The overall aim of the FoodSmartphone project, is the delivery to the broader public, devices for food quality testing. Food quality is inseparably connected with human health because, as the saying goes, we are what we eat. Unhealthy eating habits are one of the primary reasons for dietary-related diseases such as obesity, heart diseases, diabetes, and even cancer. A quick search on the ScienceDirect database shows 1.095.675 results on the search for the quote “heart disease”, 879.963 for “diabetes”, 459.900 for “obesity” and overwhelmingly 2.048.009 results on the search for the quote “cancer”. This demonstrates that cancer has got increasingly research interest, because of the significance of the disease, the difficulty of finding an effective treatment, and also the multivariable factors affecting the disease.
According to the World Health Organization (WHO), the most common types of cancer are lung, colorectal, stomach, prostate, and breast cancer, unfortunately, among many others 1. The numbers on cancer stated by the WHO are shocking. Only in 2018, 9.6 million people died from cancer worldwide and 300.000 new diagnoses are done each year in underage children. Moreover, the economic cost of cancer in 2010 was estimated at the extreme amount of 1.16 trillion U.S. dollars. Finally, in 2020, 2-3 million deaths from cancer are estimated to happen in developed countries, whereas, 7-8 million deaths in developing countries, mostly due to lack in healthcare infrastructures and miss early diagnosis 2, 3.
Even though it is stated that eating healthy, with plenty of fruit and vegetables, is within the prevention factors, the correlation between cancer and diet is not conclusive. In medical research is risky to fall into post hoc fallacy that leads to false conclusions, so one should be careful with final associations and strong statements 4. However, some contaminants, such as pesticide residues, heavy metals, and few mycotoxins, have been associated with increased cancer incidents when in high concentration at the final food product 5-7. So, coming to a full circle, monitoring of contaminants is of great importance to secure our health.
Scientists are devoting their lives for the study of cancer, searching for the etiology of the different types of cancer, and also finding the right treatment for patients. Nonetheless, there is something that anyone could do to ease the life of cancer patients. And it’s easy, it doesn’t cost a thing, and it doesn’t require any specialized knowledge. I did it, everyone can do it, and I want to encourage everyone to do it. As most of us know, treatment for most types of cancer includes chemotherapy, which significant adverse effect if alopecia: the total or partial loss of hair. In a study recorded that alopecia is one extra challenging factor affecting patients’ psychology and thus their recovery, with one of the classic ways of dealing with that being the use of a wig 8. So, donating your hair might be a negligible act for you, but very comforting for a cancer patient. It only takes a visit to a hair salon and a few minutes from your life.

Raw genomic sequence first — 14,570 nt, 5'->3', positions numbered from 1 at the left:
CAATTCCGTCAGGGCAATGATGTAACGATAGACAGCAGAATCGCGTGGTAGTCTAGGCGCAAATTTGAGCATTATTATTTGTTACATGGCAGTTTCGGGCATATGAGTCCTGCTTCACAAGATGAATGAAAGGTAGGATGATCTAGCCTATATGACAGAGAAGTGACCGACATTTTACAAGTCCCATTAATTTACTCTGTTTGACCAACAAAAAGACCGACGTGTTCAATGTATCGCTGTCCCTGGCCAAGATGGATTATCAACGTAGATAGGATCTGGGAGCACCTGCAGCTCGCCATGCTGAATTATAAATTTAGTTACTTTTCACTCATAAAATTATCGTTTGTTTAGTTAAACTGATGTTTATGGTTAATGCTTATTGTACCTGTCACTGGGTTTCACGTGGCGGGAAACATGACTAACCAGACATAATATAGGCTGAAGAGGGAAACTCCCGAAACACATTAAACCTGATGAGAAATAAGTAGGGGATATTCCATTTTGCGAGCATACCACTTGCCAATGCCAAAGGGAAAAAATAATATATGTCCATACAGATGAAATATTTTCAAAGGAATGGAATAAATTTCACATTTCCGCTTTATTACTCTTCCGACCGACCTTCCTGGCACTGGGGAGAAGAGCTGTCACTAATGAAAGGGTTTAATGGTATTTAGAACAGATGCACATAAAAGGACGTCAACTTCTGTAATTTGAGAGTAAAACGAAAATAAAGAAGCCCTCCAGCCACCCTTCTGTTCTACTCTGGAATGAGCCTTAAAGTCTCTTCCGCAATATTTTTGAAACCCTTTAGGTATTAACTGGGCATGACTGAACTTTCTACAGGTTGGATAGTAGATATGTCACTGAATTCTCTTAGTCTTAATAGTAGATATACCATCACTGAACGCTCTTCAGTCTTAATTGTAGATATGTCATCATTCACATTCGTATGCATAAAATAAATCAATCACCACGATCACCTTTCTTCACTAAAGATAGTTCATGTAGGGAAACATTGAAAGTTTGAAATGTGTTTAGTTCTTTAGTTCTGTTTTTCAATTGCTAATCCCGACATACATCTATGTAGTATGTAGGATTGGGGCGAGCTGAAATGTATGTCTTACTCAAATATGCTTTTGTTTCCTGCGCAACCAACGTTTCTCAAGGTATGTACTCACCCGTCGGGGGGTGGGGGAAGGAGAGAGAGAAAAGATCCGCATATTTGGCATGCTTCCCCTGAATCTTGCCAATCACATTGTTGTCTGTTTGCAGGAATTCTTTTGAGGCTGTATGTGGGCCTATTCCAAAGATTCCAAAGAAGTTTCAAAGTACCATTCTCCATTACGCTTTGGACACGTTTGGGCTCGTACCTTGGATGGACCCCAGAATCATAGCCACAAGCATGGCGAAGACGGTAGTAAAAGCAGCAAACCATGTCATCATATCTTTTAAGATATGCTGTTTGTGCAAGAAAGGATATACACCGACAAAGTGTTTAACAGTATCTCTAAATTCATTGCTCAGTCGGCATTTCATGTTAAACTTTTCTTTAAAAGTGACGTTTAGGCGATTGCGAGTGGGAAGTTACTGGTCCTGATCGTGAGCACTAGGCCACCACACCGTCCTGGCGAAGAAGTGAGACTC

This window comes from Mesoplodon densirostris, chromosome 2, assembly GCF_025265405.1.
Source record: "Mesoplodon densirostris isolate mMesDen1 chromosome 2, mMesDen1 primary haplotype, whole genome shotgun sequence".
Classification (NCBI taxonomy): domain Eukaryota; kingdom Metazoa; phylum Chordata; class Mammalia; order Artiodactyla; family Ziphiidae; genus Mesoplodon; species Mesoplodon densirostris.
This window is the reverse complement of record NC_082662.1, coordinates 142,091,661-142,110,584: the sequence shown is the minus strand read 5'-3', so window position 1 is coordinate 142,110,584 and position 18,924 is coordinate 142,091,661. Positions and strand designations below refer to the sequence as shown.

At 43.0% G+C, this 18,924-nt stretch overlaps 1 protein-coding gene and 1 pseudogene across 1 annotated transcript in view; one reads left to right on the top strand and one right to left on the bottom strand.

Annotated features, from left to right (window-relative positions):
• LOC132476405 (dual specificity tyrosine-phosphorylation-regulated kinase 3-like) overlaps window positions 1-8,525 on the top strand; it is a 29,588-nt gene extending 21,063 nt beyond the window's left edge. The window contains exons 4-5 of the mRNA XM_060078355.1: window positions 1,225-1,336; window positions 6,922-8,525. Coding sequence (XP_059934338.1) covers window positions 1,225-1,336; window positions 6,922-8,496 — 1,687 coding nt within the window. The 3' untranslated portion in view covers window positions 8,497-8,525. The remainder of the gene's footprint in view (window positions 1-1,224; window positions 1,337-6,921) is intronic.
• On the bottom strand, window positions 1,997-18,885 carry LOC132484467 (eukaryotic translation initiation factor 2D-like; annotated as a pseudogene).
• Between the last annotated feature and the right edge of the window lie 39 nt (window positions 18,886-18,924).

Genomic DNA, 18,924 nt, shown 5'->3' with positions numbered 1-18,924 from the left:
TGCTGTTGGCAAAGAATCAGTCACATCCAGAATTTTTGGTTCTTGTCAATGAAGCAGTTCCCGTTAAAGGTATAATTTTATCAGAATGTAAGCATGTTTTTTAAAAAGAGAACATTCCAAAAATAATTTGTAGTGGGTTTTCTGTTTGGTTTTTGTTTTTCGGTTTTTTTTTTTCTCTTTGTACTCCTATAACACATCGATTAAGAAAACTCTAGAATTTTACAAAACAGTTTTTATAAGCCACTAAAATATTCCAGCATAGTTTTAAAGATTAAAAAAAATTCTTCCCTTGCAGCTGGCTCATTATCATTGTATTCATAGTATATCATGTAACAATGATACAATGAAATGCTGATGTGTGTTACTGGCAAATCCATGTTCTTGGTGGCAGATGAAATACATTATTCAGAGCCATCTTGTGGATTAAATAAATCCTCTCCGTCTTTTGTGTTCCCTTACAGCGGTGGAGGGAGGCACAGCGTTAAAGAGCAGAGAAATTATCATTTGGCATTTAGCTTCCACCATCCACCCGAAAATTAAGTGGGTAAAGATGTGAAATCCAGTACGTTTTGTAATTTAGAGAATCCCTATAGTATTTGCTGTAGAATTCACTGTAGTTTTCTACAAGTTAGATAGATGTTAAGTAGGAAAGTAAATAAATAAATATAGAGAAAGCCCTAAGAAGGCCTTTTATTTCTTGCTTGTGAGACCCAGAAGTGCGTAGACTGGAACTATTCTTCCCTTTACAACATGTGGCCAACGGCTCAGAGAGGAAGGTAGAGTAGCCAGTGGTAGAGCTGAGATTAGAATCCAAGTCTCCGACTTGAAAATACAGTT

My experience started as an idea 5 years ago. It started before it becomes personal, but the future planned differently. It started just because I wanted to do something negligible but meaningful at the same time. So 5 years ago, I started growing my hair, meaning that I was not cutting it very short, and I was trying to maintain its quality. My hair is very curly, so reaching the minimum length of 20 cm that’s required for a donation, took quite a while. This December, while visiting my family in Greece for the holidays, I decided that I will do it. So I went to a local hair salon, and I cut my hair, (pose for some photos) and then secure it in a bag to be sent for donation at an organization. In Greece, the organization that’s most known for collecting hair is “Άλμα Ζωής” and in the Netherlands is “Ηaarstichting”. But just by googling “hair donation” and the country you live in, you can find an organization in your country, and the necessary steps for this procedure.
4th of February is the world cancer day. I hope this blog transmits the message that one’s negligible action can bring power to someone else. I hope it motivates you to do a negligible action, from donating some strands of hair, to donating some spare change, in order to improve any aspect of this issue called cancer.
Till next time though,
Peace and Love!
- Koopman, B.; Zuccon, G.; Nguyen, A.; Bergheim, A.; Grayson, N., Extracting cancer mortality statistics from death certificates: A hybrid machine learning and rule-based approach for common and rare cancers. Artif Intell Med 2018, 89, 1-9.
- Lewandowska, A. M.; Rudzki, M.; Rudzki, S.; Lewandowski, T.; Laskowska, B., Environmental risk factors for cancer – review paper. Ann Agric Environ Med 2019, 26 (1), 1-7.
- Grouse, L., Post hoc ergo propter hoc. J Thorac Dis 2016, 8 (7), E511-2.
- Rather, I. A.; Koh, W. Y.; Paek, W. K.; Lim, J., The Sources of Chemical Contaminants in Food and Their Health Implications. Frontiers in Pharmacology 2017, 8.
- Thompson, L. A.; Darwish, W. S., Environmental Chemical Contaminants in Food: Review of a Global Problem. J Toxicol 2019, 2019, 2345283.
- Abnet, C. C., Carcinogenic food contaminants. Cancer Invest 2007, 25 (3), 189-96.
- Dua, P.; Heiland, M. F.; Kracen, A. C.; Deshields, T. L., Cancer-related hair loss: a selective review of the alopecia research literature. Psychooncology 2017, 26 (4), 438-443.